Air travel has long been a life-saving form of transport in the jungles of eastern Ecuador. From the first flights of Nate Saint’s Piper, to the modern day, when men like Galo Ortiz and many others fly daily into the jungles, the villagers of the rainforest have come to depend on the continuity of air travel for quality of life and sometimes for survival.

Today, there is a new possibility for delivering small items out to jungle villages, and all involved are excited about the opportunities. The UAV program started at ITEC with Troy Townsend and Aaron Thiessen, and is now run locally in Ecuador by Willy Almeida. This technology has the potential to save not only costs, but lives, as the small lightweight aircraft can follow a pre-programmed flight plan and drop a package with consistent accuracy.

In the near future, these UAVs should be able to deliver a variety of small items from the Waodani village of Tzapino to the numerous villages in that section of the jungle. With Tzapino as a hub, 10 Wao villages will be in reach for round-trip missions, which the team demonstrated during testing this month. For emergencies, one-way trips could be made to the very extent of the known Wao villages in the Ecuadorian rainforest, flying to a maximum distance of eighty miles.

A Payload of Possibilities

There are many possibilities, but one project that could begin very soon is deliveries in support of the farming efforts already going in each of the villages. Seeds, small tools, and other necessary items could be sent quickly out from one central location, saving time and gasoline from the big airplanes. The possibilities of functioning farms offer a great economic benefit to the indigenous populations, and anything that makes those possibilities become realities is welcome.

Emergency first aid is another area where the UAVs offer exciting opportunities. ITEC Ecuador, through Rhonda Walker and others, has already been working to train and prepare health responders in each village. The program will fit well with the delivery system of the UAVs. They can deliver life-saving medications, bandages, and numerous other medical supplies to the health promoters, who are trained to use them for the needs of people in their own communities.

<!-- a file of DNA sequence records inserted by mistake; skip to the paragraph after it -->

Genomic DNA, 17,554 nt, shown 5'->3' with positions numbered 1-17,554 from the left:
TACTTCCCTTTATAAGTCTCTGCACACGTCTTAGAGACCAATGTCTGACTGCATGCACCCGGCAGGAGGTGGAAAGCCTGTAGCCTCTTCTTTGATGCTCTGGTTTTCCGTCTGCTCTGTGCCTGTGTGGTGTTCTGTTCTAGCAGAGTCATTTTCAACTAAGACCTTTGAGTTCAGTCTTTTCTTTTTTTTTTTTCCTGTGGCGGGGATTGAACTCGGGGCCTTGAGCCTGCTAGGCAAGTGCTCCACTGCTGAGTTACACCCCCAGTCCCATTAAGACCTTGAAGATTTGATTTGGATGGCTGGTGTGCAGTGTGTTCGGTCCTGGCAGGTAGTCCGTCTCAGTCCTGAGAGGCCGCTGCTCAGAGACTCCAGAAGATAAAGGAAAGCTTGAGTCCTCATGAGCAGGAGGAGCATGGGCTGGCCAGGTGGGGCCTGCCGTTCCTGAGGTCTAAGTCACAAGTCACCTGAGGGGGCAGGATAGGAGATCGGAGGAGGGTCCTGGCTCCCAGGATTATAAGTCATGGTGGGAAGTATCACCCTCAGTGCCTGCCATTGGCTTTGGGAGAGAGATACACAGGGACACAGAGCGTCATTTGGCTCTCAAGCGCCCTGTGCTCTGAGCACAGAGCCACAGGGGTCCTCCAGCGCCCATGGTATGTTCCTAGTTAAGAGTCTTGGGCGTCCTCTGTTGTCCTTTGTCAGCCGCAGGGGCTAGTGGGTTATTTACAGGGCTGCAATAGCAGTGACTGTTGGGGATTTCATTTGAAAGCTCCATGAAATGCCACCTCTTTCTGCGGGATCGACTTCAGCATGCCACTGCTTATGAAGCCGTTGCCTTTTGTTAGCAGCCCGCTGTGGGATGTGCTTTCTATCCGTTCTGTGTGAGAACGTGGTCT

Electronic devices and components delivered to remote villages will provide a more reliable and consistent form of contact, and once this is firmly established, the UAV program will be able to reach its full potential. To fulfill a need, you must know the need exists, so some aspects will rely on this ability to communicate, for which the team is already considering and planning.

A Tool to Show the Love of Christ

There is still work to be done, and, like all good things, care, thought, and preparation will be critical for future success. But the team here in Ecuador, with the encouragement and training of the team in Florida, has enthusiasm and ideas for the future. They look forward to working with the local churches and the churches in the villages themselves to provide aid, quality of life, and, most importantly, physical examples of the love of Christ.

All involved are keenly aware of what that Christ-like love really is. It is compassion, a heart for the lost and hurting, and then an expectation. Christ healed the sick, cast out demons, gave living water, and then told his followers it was their turn to do the same.

Through future training, the UAVs in Ecuador and in different regions of the world, should be able to aid churches in all aspects of that love: saving lives, bringing the literal and spiritual seeds for growth and change, and then giving training, so that others can reach a little farther, then a little farther, to find the lost and fulfill the Great Commission.

 

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